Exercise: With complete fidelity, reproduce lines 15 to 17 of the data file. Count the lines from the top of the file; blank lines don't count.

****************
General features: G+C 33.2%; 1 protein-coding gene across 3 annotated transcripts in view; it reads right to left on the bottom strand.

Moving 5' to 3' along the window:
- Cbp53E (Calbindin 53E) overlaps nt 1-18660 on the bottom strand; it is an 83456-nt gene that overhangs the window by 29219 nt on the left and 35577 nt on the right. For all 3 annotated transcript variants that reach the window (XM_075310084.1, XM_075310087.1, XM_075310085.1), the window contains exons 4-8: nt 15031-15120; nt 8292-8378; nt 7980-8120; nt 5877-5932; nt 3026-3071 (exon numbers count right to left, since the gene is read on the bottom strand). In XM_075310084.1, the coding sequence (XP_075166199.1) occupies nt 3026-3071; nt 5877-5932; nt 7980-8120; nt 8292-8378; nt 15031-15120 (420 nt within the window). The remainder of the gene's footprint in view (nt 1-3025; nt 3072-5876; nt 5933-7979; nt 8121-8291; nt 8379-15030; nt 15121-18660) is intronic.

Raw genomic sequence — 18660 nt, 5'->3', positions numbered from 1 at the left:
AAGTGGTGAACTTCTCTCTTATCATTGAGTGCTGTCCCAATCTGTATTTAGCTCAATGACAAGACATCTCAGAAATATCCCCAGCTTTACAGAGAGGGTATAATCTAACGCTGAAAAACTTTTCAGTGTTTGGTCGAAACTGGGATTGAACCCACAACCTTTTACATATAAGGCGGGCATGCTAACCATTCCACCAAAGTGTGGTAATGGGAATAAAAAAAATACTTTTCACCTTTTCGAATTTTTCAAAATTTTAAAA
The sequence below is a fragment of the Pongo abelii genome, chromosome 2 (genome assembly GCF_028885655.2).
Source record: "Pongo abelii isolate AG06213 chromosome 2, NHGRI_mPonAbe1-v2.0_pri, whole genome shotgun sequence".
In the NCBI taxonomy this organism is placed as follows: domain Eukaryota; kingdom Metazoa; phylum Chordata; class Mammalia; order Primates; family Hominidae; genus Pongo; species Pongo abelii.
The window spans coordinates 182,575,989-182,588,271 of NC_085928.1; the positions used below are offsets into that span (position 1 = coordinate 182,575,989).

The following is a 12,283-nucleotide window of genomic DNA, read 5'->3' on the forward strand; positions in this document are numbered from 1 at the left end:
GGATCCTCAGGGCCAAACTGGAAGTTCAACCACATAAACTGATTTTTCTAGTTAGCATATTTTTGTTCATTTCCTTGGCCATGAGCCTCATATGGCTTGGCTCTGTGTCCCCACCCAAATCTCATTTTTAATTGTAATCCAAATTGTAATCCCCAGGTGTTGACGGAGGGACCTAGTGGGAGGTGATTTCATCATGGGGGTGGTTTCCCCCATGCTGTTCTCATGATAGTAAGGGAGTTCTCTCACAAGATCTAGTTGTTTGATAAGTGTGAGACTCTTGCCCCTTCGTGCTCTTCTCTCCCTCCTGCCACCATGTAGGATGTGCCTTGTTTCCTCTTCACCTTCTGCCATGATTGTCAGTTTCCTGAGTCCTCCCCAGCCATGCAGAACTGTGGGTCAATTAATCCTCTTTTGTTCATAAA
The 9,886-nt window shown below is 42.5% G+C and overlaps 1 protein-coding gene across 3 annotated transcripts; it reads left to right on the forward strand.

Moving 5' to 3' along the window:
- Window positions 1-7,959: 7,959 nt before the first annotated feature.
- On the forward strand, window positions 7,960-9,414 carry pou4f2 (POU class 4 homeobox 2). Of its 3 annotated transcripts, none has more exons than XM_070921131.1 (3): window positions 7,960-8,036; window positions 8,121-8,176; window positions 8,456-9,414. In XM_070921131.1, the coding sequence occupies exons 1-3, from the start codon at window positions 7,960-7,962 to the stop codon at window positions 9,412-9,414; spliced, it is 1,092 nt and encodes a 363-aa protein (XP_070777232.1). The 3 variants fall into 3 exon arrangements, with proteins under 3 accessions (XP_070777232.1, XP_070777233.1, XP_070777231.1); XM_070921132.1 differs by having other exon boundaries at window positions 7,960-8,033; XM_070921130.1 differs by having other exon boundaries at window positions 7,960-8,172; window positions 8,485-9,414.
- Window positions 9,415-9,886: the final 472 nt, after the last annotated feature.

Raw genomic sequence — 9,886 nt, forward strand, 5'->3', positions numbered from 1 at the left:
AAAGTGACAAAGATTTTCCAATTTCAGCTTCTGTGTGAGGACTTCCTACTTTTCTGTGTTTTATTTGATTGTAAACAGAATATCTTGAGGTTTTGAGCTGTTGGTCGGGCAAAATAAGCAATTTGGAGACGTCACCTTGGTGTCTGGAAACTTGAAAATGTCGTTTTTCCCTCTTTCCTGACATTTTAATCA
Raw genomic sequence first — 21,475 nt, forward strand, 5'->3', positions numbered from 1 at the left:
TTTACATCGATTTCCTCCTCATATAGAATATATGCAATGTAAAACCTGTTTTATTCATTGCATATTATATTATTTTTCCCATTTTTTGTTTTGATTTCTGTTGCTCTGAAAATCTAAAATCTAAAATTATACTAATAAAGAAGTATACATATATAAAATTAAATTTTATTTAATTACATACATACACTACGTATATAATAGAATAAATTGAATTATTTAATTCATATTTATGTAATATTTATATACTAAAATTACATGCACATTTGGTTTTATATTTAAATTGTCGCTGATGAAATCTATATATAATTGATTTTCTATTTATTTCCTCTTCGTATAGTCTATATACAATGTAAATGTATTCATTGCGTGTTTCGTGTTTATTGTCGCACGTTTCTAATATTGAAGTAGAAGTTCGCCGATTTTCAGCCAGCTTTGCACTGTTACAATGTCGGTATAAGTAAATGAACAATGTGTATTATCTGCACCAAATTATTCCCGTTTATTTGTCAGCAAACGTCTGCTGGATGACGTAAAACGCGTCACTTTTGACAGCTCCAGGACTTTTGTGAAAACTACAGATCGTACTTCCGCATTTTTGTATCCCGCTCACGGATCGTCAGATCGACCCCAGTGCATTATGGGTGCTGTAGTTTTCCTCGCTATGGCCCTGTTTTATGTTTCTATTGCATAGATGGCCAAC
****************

- On the forward strand, window positions 7,960-9,414 carry pou4f2 (POU class 4 homeobox 2). Of its 3 annotated transcripts, none has more exons than XM_070921131.1 (3): window positions 7,960-8,036; window positions 8,121-8,176; window positions 8,456-9,414. In XM_070921131.1, the coding sequence occupies exons 1-3, from the start codon at window positions 7,960-7,962 to the stop codon at window positions 9,412-9,414; spliced, it is 1,092 nt and encodes a 363-aa protein (XP_070777232.1). The 3 variants fall into 3 exon arrangements, with proteins under 3 accessions (XP_070777232.1, XP_070777233.1, XP_070777231.1); XM_070921132.1 differs by having other exon boundaries at window positions 7,960-8,033; XM_070921130.1 differs by having other exon boundaries at window positions 7,960-8,172; window positions 8,485-9,414.
- Window positions 9,415-9,886: the final 472 nt, after the last annotated feature.

Raw genomic sequence — 9,886 nt, forward strand, 5'->3', positions numbered from 1 at the left: